Australia reverted to what they were good at – playing fearlesslyHarsha Dec 20th, 2013
England were not supposed to lose the Ashes, Australia were meant to slip deeper into the quagmire. Why, before the series started only Michael Clarke, Ryan Harris and maybe, Brad Haddin from amongst the Aussies would have hoped to make an England team. But it is amazing how sport can waylay you, pick out a latent deficiency and expose that cruelly for the world to see. Teams often talk about momentum, truly among the more abused of sporting clichés, but a little jolt can produce just that. One man, only one, provided that for Australia and it is fair to say that they fed off Mitchell Johnson’s aggression. But we run a little ahead of the story.
Before the Ashes began, England had the best opening batsman in the world, one of the best the game has seen at number four, an Ashes hero three months earlier at number five, a solid number three, one of the two best new ball bowlers in the world, the best spinner and a feisty fast bowler who the world loved to hate but who made things happen. When you have Cook, Trott, Pietersen, Bell, Anderson, Swann and Broad you jolly well start favourites.
By contrast Australia had a very dodgy top three, nobody really worrisome at five and six, a keeper making a comeback at 36, a tearaway fast bowler who could bowl from first slip to short fine leg, a promising but under-performing spinner and a lot of very very good young fast bowlers, all of whom were visiting the surgeon more often than the coach. You couldn’t win a series with Clarke and Harris could you?
So what happened?
Quite apart from the pace of Mitchell Johnson, and pace can test the resolve of the very best, England had a few key players who were just starting to look down at their career rather than up at it. We wouldn’t have known that before because it is the hardest thing in the world to pinpoint. We could have conjectured, discussed gently in a forum that would never become public but no one could stick their head out and say that Trott, Prior, Anderson and Swann would see their fine careers just tip over. Yes, we could say that finger spinners haven’t done well in Australia, that Swann didn’t have a great series last time, that when the ball doesn’t swing Anderson isn’t the player he is when it does, that Prior had a run of poor scores getting into the series and that Trott had just hit a little plateau. But good players turn the tide and none of these was, say, nudging forty!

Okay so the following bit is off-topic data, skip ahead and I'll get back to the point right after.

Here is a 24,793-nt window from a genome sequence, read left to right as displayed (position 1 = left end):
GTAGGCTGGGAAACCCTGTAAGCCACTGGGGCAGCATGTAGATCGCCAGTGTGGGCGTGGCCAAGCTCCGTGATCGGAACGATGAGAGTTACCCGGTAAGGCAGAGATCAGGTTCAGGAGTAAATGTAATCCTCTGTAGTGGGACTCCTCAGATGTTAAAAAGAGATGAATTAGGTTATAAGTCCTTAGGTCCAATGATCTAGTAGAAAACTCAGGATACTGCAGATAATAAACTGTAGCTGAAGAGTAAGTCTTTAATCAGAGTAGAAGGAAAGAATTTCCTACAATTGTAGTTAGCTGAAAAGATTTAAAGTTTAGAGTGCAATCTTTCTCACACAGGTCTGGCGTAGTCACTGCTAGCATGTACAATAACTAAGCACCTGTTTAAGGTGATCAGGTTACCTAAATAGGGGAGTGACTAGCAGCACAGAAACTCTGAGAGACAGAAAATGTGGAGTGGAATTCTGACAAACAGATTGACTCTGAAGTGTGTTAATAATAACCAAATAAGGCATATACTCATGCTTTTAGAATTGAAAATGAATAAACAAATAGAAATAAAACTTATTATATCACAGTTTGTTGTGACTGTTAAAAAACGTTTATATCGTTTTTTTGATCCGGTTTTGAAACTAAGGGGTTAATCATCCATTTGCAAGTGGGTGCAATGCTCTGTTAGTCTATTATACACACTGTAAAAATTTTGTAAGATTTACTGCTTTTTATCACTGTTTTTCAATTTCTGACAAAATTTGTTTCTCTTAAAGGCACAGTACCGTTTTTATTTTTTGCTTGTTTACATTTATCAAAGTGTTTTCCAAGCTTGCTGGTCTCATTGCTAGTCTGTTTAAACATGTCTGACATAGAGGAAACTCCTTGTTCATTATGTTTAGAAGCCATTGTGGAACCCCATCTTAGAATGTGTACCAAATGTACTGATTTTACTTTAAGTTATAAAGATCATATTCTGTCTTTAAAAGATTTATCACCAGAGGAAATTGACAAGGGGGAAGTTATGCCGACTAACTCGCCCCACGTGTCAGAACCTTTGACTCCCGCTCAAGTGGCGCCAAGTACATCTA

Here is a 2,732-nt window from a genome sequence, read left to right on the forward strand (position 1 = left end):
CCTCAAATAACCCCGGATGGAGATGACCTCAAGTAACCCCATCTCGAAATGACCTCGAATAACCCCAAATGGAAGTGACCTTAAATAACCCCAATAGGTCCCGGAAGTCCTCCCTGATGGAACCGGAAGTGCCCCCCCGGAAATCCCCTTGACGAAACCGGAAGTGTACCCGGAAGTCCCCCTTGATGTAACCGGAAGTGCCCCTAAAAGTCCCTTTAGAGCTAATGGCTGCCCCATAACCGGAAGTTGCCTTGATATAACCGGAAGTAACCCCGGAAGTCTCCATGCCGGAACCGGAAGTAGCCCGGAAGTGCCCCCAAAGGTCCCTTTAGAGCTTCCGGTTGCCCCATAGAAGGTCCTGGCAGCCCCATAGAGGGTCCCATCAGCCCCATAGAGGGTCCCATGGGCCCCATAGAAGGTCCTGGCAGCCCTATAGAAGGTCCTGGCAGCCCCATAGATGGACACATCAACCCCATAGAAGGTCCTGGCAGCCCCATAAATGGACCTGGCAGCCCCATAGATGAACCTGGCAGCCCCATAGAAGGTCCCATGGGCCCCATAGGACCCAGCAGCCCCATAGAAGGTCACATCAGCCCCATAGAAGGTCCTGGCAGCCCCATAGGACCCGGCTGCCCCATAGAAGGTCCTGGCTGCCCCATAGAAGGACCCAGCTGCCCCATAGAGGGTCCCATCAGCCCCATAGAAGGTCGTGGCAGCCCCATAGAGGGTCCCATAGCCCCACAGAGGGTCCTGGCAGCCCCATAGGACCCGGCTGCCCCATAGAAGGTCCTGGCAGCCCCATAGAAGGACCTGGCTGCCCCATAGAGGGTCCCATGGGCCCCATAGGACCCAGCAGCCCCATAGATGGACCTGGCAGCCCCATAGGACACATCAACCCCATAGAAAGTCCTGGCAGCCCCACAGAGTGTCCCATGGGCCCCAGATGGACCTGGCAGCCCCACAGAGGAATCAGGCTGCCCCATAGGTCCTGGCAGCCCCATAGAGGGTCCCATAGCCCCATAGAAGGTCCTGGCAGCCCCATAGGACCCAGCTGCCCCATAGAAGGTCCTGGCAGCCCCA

But sometimes mind and body can get trapped in ennui, the bloody mindedness to pick yourself up, to put in the hard yards for small gains can leave you weary, even reluctant. It is a state of mind that writers go through, for example, when they resist the urge to stare at the screen till the right word comes along, when they go with opinion, or worse a hunch, rather than a rigorously backed hypothesis. Without stating it bluntly, they let the effort drop, they can’t cleanse the mind of distraction.
With sportsmen, you can’t see it in one game but you can see it in the body language when the tide refuses to turn. The same player who resisted, who believed that 280 from the last 4 wickets was gettable, who thought a wicket was round the corner when 250 had been added by the opposition pair on a hot afternoon now starts to accept the course of the match rather than change it. I fear that might have happened with England. It might have happened with India playing overseas in 2011-12 or with the spinners in 1978.
When key players start accepting the course of a match, teams start hurtling down. Momentum appears but it is the opposition that is generating it. Without the edge, fringe players in the opposition start scoring runs, Steve Smith cracks a hundred, George Bailey smacks easy runs in the end, Nathan Lyon picks up wickets and you have no answer when David Warner takes you on.
Take them on. That is what Australia were very good at and that is what they reverted to. There is little doubt that they have played above potential, certainly the batting has, but they played fearlessly. Johnson and Warner were the enforcers at either end of the new ball, coming hard and asking the opposition if they had answers. As it turns out in this case, the opposition didn’t but unless you ask bluntly enough, you will never know.
So what does this mean for that other marquee series. Well, a marquee mini-series. India has a very young side that is looking up and that will find the conditions and the great skill of the opposition stacked against them. But this young side will be judged not as much by the results they generate but by the attitude they display. Their best years are ahead but they will only reach landmarks if they are toughened in battle and approach it with belief. Unlike with England, there is no obvious tipping point in sight in their opposition; Graeme Smith maybe, Jacques Kallis maybe, Alviro Peterson maybe but Hashim Amla and AB de Villiers are at the height of their powers as is Dale Steyn. Morne Morkel, Vernon Philander, Faf du Plessis and JP Duminy are looking up. South Africa should be playing like Australia did.
And so, quite apart from the runs and wickets, watch if India come at South Africa with resolve and spirit, see if they try to stem the tide, see if they search for a weakness in the opposition top order, see if they search for wickets when the scoreboard looks daunting. That will be the making of this side. If, however, they let the opposition dictate, wait for things to happen, contemplate the new year at home, not only will they lose the series but they will be unprepared for what lies ahead in 2014. For the opportunity to discover the steel within, if not for anything else, this should have been three Tests.